Since the early 19th century, Haute Couture has managed to keep the mystery and pizzaz of fashion alive in wake of mass consumerism and fast turnover.
Reserved for the global elite, one couture number can take a six-person team to create a single Versace gown while the most intricate designs can take up to 6,000 hours to complete.
And once it has graced the runway, can sell for a purse-load of zeros.
But only fashion houses which bear a stamp of approval from the Parisian Fédération de la Haute Couture et de la Mode can showcase their sartorial creations during Haute Couture Fashion Week and even 73 years on, the strict guidelines still stand.
Debuted over three days, the prestigious event is sure to elicit a sigh of relief from the couple of hundred journalists who attend, as the daily eight-show schedule is a slow-burner compared to the ready-to-wear collections that are debuted in fashion month.
But in today’s industry, attendees and consumers are impatient. And with the rise in ‘see-now-buy-now‘ lines, is Haute Couture Fashion Week still relevant in 2018?
How has Haute Couture Fashion Week evolved over the years?
Haute Couture Fashion Week was established to enable the global elite to handpick custom-made garments crafted by highly-skilled artisans.
And although the eye-watering price tags still boast steep price tags, a shift in consumer needs has taken shape.
According to WWD, no longer do couturiers rely on European buyers but a younger, more tech-savvy market with consumers from Russia, China and the Middle East.
And brands are recognising the need to flex their millennial muscles with ’21st-century couture’, in the words of fashion writer Suzy Menkes.
Last season, for instance, a new line-up of ready-to-wear names showed face on the schedule with the likes of Rodarte and Proenza Schouler as ‘guest members’ for the week.
And it proved a smart move, as the labels had the opportunity to debut their collections two months ahead of competitor brands.
While this year, 11-year-old Australian label Ellery, made its couture debut.
And with 90 percent of the brand’s sales ringing through overseas courtesy of 160 global stockists, it proved a well-calculated strategy.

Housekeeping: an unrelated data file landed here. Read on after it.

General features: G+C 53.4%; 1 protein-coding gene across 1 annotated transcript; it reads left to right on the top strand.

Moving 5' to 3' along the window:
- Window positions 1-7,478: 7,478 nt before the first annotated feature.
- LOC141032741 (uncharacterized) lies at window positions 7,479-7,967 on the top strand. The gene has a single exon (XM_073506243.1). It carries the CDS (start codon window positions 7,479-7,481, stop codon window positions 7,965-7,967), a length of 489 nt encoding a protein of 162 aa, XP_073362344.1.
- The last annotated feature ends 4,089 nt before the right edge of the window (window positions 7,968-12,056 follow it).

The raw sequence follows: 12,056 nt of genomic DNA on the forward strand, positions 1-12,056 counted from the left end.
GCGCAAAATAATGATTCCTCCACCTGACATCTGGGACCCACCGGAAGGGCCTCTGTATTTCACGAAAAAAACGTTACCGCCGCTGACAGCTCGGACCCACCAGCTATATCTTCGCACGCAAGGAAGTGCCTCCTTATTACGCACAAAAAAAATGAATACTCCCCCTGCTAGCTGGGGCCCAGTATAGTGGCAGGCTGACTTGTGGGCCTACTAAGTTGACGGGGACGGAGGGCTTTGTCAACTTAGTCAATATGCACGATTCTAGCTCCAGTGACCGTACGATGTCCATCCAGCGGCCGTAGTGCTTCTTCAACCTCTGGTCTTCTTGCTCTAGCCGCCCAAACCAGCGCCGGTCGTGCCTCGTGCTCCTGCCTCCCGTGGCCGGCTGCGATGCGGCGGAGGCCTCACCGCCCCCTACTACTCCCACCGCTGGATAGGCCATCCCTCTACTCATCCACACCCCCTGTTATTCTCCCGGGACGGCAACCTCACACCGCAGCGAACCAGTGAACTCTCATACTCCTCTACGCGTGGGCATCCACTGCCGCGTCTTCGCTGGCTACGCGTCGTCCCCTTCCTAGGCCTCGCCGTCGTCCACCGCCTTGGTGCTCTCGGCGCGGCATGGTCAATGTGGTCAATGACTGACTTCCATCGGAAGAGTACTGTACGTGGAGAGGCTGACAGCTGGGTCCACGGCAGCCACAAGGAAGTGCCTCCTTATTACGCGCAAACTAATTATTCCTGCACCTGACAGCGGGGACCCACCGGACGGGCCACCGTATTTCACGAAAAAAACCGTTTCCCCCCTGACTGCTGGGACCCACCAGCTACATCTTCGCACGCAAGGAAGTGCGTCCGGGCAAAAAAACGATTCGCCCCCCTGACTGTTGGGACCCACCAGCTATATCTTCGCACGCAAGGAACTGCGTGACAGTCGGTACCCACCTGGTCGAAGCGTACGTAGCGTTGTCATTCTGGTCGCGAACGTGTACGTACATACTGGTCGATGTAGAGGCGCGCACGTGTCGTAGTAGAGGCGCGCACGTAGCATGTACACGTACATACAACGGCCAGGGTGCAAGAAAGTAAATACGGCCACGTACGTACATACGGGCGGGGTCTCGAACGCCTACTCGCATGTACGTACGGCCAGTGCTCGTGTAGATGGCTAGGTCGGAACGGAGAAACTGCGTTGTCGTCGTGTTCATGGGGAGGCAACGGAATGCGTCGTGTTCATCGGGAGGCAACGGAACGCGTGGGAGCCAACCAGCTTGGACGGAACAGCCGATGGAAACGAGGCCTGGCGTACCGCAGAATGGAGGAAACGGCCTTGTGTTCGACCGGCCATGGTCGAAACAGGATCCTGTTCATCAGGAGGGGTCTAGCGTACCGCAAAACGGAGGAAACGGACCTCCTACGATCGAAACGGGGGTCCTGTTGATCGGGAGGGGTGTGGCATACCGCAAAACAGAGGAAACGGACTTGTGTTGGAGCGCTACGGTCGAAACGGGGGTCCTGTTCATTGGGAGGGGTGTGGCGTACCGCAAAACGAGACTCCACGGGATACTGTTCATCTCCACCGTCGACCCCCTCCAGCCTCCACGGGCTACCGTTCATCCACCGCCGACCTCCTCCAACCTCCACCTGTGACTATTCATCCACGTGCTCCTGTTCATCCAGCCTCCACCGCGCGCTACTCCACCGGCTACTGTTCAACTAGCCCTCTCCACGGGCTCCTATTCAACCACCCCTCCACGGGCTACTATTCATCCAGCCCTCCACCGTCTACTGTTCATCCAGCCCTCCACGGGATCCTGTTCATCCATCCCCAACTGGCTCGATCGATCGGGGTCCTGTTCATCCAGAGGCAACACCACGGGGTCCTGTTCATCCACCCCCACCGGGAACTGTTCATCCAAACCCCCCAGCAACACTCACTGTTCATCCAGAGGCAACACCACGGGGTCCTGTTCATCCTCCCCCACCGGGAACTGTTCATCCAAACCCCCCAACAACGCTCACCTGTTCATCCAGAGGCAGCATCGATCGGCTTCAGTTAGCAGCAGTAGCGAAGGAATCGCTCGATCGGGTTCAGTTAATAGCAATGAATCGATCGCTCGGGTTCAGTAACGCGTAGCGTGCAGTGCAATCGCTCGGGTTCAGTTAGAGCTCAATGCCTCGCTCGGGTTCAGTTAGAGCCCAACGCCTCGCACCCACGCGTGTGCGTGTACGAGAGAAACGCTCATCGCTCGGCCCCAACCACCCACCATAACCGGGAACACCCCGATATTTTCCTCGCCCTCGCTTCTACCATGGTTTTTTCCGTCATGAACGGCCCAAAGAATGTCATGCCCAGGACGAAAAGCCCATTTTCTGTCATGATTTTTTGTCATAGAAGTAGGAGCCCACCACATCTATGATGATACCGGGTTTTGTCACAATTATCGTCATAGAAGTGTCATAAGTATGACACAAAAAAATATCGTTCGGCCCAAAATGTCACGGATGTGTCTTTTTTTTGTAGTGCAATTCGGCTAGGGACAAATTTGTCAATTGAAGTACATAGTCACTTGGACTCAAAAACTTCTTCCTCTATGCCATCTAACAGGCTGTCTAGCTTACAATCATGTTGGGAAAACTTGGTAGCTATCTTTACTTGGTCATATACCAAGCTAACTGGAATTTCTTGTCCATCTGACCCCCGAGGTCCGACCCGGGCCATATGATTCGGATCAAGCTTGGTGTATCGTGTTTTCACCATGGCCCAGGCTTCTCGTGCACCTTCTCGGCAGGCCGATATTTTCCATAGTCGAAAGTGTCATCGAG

Are attendees still eyeing up the FROW at Haute Couture shows?
To the outside world, Haute Couture Fashion Week is at risk of appearing passé but the truth is, the biannual spectacle is integral to business.
“With new names, the demand for the special and exclusive and the revival of interest in craft and heritage skills, couture is more relevant not less,” fashion writer and creative consultant to the London College of Fashion, Tony Glenville, tells Yahoo Style UK.
“See Balmain’s ten-piece collection, Hedi Slimane couture for Céline and Claire Keller for Givenchy. It’s alive and very healthy. The schedule is crowded and truly international with designers from all corners of the globe,” he added.
But fashion’s key players aren’t sitting FROW just to take note of the biggest trend breakthroughs.
It seems modern day couture still manages to blow attendees away with ambitious craftsmanship and Haute Couture Fashion Week is not merely selling consumers ‘garments’ but an ideal.
Norman Tan, Digital Editorial Director of Buro 24/7 Singapore, told Yahoo Style UK: “For me, haute couture is cutting edge fashion – it’s pushing the limits of craft and concept – all intended to make the wearer dream.”
He added, “Isn’t that the point of fashion? To inspire us? To make us feel good?”
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